Back in the sixth grade, my reading teacher Mrs. Wheaton assigned the book “Cheaper By The Dozen.” You may be familiar with the title, thanks to the 2003 movie starring Steve Martin; the original book by Frank Gilbreth Jr. and Ernestine Gilbreth Carey, however, is dramatically different. In the biographical novel, the two siblings recount their father’s life as an efficiency expert. The elder Frank Gilbreth increased the efficiency not only of businesses, but of his own household as well, streamlining everything from his 12 children’s morning routines to how they prepared dinner and everything in between.
These days, though, I can’t help but think how Frank Gilbreth Sr. would be turning over in his grave if he knew about the cell phone plans employed by my friends, family members, and colleagues.
Meet The Customers
Let me start by reviewing the cell phone plans of three key people in my life – I’m not naming names in order to protect the innocent, because chances are, at least two of the people I’m describing here read this blog (You can thank me for my discretion later).
* Person A – This person is a Verizon wireless customer. He currently has one of the cell phone plans his carrier recently eliminated: a package of 750 anytime minutes plus 250 texts a month for $59.98. As long as he doesn’t change his plan, he’ll be grandfathered into it, meaning Verizon will allow him to continue using their wireless service under the same terms.
* Person B – This person is the head of a household that includes a spouse, a teenager, and a ‘tween. Mom and Dad are on one family plan that includes talk, text, and data to accommodate their smartphones; their kids are on another plan that gives them only talk and text capability. Both are family plans, and both are available through T-Mobile for a combined cost of $188.97.
* Person C – This person is an AT&T customer, who uses the company’s wireless service for her iPhone. She pays for nationwide unlimited calling and texting, as well as a mid-range data plan; in all, she pays $119.98 a month.
On the surface, none of the above wireless plans sounds like that bad of a deal… until you examine how each individual is using their cell phone.
Monthly Usage Habits
Person A has a limited number of minutes and text messages to use month to month. That may leave you to think that he is fairly disciplined with his cell phone use – but he isn’t. In fact, he recently complained to me that he’d gone over his monthly minutes six months in a row, with every additional minute costing him $0.45. He pays a $0.20 overage for every text over his monthly limit of 250. Even though his basic service plan costs him just $59.98, he estimates he’s spent an average of twice that over the past six months. So why doesn’t he switch? He’s stuck on the price tag for a now-retired deal; he’s loathe to change it, since he knows once he does, he’ll never be able to get it back.
Person B is actually paying for two family plans through T-Mobile. The first is for he and his wife; they have Droids, and spend a lot of time talking, texting, and surfing the web on their phones. They pay for an unlimited plan for themselves. They have a lower-cost plan for their two kids, restricted to just text and talk; they say their children don’t need the Internet access. However, their kids’ plan doesn’t have unlimited talk and text, and the two children routinely go over their 500 shared monthly text messages (they do just fine with the shared 1000 monthly voice minutes; apparently kids don’t talk on the phone anymore).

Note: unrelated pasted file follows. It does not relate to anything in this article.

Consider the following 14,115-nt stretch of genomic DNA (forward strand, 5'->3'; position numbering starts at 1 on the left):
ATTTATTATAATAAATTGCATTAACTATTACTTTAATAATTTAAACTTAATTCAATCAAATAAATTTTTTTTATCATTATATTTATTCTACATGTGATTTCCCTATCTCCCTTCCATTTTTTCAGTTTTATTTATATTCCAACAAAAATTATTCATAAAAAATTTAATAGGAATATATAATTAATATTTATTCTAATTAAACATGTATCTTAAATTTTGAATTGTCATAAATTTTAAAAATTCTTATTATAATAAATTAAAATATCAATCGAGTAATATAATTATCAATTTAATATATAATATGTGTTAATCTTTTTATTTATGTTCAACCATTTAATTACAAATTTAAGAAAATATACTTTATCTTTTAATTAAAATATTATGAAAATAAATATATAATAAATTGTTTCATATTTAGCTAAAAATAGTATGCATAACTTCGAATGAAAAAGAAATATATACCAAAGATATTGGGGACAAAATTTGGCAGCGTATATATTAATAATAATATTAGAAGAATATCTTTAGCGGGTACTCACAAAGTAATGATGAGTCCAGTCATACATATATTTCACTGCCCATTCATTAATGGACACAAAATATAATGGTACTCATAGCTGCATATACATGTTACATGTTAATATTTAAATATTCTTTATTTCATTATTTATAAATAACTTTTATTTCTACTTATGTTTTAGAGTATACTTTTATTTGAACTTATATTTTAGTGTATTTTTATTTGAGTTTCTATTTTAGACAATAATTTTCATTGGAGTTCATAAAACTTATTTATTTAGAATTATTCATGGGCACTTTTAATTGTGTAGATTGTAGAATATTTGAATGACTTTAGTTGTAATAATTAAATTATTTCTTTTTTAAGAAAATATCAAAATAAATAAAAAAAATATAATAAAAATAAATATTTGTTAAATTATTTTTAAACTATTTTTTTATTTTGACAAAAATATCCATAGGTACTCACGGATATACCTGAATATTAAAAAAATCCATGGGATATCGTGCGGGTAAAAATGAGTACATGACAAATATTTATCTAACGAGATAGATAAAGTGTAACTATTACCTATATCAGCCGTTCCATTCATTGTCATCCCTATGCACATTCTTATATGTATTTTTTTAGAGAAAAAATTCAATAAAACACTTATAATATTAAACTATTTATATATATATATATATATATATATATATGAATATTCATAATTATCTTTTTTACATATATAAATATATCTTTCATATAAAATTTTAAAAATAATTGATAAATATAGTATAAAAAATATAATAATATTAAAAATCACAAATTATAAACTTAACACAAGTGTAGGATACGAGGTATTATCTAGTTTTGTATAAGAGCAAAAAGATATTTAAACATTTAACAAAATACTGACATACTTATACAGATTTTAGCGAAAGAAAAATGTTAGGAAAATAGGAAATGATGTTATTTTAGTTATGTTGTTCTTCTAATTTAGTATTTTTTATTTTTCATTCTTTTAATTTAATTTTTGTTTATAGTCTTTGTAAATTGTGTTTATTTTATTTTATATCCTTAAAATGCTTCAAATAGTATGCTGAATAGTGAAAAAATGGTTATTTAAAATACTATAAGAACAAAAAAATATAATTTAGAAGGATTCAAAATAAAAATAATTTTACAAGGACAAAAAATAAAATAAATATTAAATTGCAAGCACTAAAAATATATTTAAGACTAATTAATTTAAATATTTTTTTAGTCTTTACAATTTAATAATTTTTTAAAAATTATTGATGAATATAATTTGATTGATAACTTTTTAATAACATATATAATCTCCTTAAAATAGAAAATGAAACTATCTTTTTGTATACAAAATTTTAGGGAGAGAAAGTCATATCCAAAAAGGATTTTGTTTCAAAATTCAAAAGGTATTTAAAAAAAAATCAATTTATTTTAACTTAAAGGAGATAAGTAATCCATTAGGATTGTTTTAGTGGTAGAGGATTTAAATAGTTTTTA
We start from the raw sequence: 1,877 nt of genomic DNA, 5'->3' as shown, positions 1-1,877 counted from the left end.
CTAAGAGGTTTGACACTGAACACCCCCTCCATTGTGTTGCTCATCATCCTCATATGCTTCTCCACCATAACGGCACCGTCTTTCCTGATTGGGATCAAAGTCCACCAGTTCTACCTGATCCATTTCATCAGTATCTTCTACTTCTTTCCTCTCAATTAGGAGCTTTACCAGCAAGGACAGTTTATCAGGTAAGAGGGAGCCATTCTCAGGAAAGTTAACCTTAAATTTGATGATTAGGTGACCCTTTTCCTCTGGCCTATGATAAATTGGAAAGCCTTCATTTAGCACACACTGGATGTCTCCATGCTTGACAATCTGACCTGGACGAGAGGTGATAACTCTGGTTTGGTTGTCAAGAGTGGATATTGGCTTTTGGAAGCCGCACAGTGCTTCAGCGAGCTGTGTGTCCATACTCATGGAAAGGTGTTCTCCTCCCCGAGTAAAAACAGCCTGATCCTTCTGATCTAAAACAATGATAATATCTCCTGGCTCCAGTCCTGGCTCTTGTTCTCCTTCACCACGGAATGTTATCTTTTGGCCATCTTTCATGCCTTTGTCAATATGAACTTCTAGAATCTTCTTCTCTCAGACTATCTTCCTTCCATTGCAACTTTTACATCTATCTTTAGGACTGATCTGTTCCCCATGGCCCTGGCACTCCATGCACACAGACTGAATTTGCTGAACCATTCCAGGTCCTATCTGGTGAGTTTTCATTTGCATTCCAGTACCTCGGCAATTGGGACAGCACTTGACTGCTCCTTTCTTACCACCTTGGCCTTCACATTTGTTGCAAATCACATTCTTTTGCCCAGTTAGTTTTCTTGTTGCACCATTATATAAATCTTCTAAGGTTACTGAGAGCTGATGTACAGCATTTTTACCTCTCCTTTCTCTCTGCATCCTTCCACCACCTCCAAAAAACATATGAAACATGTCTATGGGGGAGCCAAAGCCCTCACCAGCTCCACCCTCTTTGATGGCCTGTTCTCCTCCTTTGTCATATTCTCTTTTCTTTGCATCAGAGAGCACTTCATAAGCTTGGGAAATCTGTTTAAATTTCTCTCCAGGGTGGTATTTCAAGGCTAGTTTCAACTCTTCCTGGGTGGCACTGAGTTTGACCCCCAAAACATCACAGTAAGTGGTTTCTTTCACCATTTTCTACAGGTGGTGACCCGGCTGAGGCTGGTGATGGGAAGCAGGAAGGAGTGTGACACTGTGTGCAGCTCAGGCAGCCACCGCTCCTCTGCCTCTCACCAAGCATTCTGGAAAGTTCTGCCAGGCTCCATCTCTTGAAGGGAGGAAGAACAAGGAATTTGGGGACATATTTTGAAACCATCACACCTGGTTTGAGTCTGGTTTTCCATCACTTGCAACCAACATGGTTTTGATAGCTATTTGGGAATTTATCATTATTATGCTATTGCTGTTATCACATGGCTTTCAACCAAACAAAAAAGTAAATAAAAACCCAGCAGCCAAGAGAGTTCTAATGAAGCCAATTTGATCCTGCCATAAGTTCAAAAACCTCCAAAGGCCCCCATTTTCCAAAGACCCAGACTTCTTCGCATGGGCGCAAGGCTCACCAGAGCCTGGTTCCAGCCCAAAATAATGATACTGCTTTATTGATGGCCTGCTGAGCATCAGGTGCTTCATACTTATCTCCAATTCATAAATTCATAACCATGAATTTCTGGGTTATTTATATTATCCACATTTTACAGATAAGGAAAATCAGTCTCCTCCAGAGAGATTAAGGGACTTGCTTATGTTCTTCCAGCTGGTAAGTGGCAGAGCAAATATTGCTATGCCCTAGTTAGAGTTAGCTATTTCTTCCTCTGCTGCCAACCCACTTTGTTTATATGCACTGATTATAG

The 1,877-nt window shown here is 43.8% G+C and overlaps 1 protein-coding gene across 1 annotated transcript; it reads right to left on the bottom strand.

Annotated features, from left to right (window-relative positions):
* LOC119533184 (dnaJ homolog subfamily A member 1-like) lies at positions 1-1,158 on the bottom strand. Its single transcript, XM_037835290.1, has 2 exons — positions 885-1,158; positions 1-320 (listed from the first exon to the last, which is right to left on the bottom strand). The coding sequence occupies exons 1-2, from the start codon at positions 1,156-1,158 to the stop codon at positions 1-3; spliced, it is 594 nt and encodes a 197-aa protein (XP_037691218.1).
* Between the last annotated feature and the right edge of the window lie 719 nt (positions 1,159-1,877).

Person C has the iPhone 4S as well as the fancy monthly data plan to go with it, which as you know, is totally cool with me since she can afford it. Yet, she rarely uses it. She also has a separate smartphone through her job, with her company footing the monthly bill for it. She really only uses her personal phone on the nights and weekends, and rarely at that, since she hates the idea of being tied at the hip to her phone.
The Right Person, The Wrong Plan
Each of these cell phone plans works – just not for the person who is currently using it.
Person A and Person C should switch cell phone plans. Person A is already paying $120 a month for text and talk, and he’s pining after a new smartphone that would let him surf the Internet. Person C, since she already has a work smartphone, wouldn’t be inconvenienced by a less bulky wireless plan that better-matched her habits. She might not be able to get the retired plan Person A has, but could still nab a 900-minute plan for $59.99 a month.
What about Person B and family? Many wireless carriers have been working on new family data plans, including Verizon and AT&T, who may roll out the shared-data option as early as this summer. Person B would be an excellent candidate for this, since they could allot a certain amount of data for each phone. Even if they didn’t, combining under the parents’ family plan makes more sense than what they’re currently doing. T-Mobile and just about every other major carrier out there right now allows plan owners to restrict Internet access (as well as phone and text access) to individual numbers on family plans, meaning Person B could still surf the web even if his kids couldn’t.
Adding a 500 minute, unlimited text plan for each of their two kids under the parents’ plan would bring their monthly bill to $159.98, saving them nearly $30 a month.
This is even worse than my brother’s $900 AT&T bill. In that case, it was a one-time fee (that we got removed), in these cases, people are throwing money down the drain month after month.
Reader, are you paying for more wireless service than you need? Or are you clinging to a plan that isn’t big enough under the guise that you’re saving money?